4. Labelling the boxes is not so ridiculous, given that Canada Customs had (has?) a habit of seizing imported literature they felt was too dirty for the Canadian mind.

      Eventually this was appealed all the way to the Supreme Court of Canada. The SCC decided that, while customs was indeed infringing on the right to free expression, it was justified because it was done to promote a noble overarching social goal ? namely, suppressing pornography that the court felt was “degrading” or “dehumanizing”.

      Another case argued in 2000 found essentially the same result ? censorship is OK, as long as it’s implemented in a non-discriminatory way: i.e. not singling out gay porn over straight porn.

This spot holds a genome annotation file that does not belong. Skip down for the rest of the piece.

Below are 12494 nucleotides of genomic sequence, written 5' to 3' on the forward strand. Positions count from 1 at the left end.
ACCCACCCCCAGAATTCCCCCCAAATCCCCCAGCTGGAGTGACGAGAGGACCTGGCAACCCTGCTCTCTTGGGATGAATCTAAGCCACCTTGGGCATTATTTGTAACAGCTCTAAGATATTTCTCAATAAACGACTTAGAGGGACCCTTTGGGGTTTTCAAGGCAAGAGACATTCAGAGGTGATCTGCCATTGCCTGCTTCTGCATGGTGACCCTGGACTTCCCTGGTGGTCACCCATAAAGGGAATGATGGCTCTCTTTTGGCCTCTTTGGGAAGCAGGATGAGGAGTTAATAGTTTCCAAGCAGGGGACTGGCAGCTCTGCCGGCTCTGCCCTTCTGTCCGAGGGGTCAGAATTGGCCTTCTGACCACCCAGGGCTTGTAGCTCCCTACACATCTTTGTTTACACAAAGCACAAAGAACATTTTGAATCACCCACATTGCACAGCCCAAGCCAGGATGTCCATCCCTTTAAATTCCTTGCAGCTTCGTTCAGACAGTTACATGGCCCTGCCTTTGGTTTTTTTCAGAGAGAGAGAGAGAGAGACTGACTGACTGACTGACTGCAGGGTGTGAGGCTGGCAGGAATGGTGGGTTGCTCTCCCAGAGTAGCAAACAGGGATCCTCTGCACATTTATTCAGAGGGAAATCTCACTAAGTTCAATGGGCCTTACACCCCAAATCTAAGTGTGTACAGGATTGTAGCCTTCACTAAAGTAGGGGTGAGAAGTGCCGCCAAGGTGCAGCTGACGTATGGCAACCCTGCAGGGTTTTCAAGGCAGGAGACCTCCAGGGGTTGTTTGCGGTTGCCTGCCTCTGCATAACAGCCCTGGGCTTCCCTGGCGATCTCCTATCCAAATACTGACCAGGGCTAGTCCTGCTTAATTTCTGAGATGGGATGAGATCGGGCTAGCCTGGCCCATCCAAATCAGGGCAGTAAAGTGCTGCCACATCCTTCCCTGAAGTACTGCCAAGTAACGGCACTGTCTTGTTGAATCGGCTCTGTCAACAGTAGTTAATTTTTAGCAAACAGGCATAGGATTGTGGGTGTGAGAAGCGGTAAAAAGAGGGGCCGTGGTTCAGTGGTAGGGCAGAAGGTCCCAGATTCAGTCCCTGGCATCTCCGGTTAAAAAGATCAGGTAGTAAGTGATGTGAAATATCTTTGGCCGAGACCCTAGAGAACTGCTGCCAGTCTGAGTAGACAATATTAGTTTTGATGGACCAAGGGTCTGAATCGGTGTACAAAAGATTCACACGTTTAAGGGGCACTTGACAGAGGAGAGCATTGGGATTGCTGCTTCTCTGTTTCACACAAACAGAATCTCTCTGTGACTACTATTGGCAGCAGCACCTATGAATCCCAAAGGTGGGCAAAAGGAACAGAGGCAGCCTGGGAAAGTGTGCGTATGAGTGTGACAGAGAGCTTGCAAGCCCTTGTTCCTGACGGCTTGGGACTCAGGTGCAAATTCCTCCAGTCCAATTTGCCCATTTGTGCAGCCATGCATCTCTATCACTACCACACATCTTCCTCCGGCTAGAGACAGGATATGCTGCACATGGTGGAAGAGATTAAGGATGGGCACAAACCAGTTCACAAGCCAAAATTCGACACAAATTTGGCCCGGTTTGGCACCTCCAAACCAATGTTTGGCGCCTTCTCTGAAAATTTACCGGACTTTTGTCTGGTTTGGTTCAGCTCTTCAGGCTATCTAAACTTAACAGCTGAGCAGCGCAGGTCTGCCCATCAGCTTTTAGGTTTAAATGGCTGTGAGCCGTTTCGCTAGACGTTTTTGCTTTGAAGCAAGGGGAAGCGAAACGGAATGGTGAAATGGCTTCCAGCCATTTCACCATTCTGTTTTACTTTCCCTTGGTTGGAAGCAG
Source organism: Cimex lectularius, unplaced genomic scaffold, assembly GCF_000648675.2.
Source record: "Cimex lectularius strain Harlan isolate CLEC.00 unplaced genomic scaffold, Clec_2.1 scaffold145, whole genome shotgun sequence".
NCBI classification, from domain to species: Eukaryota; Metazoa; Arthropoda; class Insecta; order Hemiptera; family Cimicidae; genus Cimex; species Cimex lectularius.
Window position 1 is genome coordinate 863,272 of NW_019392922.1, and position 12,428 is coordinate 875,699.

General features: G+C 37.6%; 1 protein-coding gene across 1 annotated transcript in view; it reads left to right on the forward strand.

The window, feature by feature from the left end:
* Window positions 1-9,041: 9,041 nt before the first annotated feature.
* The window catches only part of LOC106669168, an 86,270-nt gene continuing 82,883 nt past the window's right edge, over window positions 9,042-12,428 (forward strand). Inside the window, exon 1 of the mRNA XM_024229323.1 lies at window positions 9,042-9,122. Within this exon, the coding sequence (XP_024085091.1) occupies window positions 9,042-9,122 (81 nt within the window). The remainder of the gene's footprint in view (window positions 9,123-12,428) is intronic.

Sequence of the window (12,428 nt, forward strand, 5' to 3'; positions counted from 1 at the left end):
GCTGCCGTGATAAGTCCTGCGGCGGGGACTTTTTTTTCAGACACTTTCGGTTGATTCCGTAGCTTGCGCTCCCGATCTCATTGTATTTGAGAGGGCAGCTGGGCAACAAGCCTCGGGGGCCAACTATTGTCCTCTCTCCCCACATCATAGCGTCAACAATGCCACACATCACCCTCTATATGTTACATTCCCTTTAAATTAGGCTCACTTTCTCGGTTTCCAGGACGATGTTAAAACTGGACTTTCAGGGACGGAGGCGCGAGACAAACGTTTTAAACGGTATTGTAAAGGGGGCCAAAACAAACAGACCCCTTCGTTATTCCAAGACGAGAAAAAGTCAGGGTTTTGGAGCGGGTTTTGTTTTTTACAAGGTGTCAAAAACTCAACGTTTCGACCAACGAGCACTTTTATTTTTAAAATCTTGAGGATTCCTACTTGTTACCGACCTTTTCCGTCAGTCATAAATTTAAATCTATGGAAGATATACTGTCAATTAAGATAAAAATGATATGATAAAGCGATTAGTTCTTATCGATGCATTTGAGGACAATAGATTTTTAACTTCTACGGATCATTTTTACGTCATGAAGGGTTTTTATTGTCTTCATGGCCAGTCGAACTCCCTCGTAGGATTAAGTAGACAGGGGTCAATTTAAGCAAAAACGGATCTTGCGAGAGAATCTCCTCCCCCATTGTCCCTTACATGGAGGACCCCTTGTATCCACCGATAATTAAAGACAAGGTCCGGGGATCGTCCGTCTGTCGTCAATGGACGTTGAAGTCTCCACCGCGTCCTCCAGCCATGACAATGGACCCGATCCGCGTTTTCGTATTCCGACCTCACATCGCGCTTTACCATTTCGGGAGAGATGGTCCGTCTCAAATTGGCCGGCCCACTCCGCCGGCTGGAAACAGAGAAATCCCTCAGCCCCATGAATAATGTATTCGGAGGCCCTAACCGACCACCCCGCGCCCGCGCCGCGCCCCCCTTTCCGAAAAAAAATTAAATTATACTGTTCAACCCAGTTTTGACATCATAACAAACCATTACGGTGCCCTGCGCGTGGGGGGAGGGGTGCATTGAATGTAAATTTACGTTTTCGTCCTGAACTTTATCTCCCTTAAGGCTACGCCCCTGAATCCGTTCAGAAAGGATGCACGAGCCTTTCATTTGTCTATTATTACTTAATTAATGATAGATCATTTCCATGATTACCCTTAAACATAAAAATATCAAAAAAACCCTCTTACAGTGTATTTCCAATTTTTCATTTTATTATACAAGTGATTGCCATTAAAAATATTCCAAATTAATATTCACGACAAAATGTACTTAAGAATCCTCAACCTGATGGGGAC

This is what we get from having a constitution written in the 1980s.

  4. sex combined with “crime, horror, cruelty and violence”

    So, no US Congress documentaries, eh?

  5. So, you’re saying child-porn snuff films would be right out, then….?

    1. Ditch the porn aspect and you’ll be right-as-rain.

  6. Canadian comix fans would complain that their subscription Heavy Metal magz had offending pages ripped out or black marker scrawled over the sex parts.

    1. which is funny, because the movie Heavy Metal was done in Canada

  7. I think that we, as Americans, take for granted the freedoms that are outlined in our constitution, especially the first amendment. Freedom of speech is not by any means an accepted standard in the western world, and it’s always pretty revealing to see how unimportant the idea of a first amendment is to non-American westerners.

    Bruce Bawer had an article at PJM this weekend-“Europe Needs a First Amendment” that goes in to more detail.

  8. Couture needs to go all out and make a sex/horror film that is critical of Islam.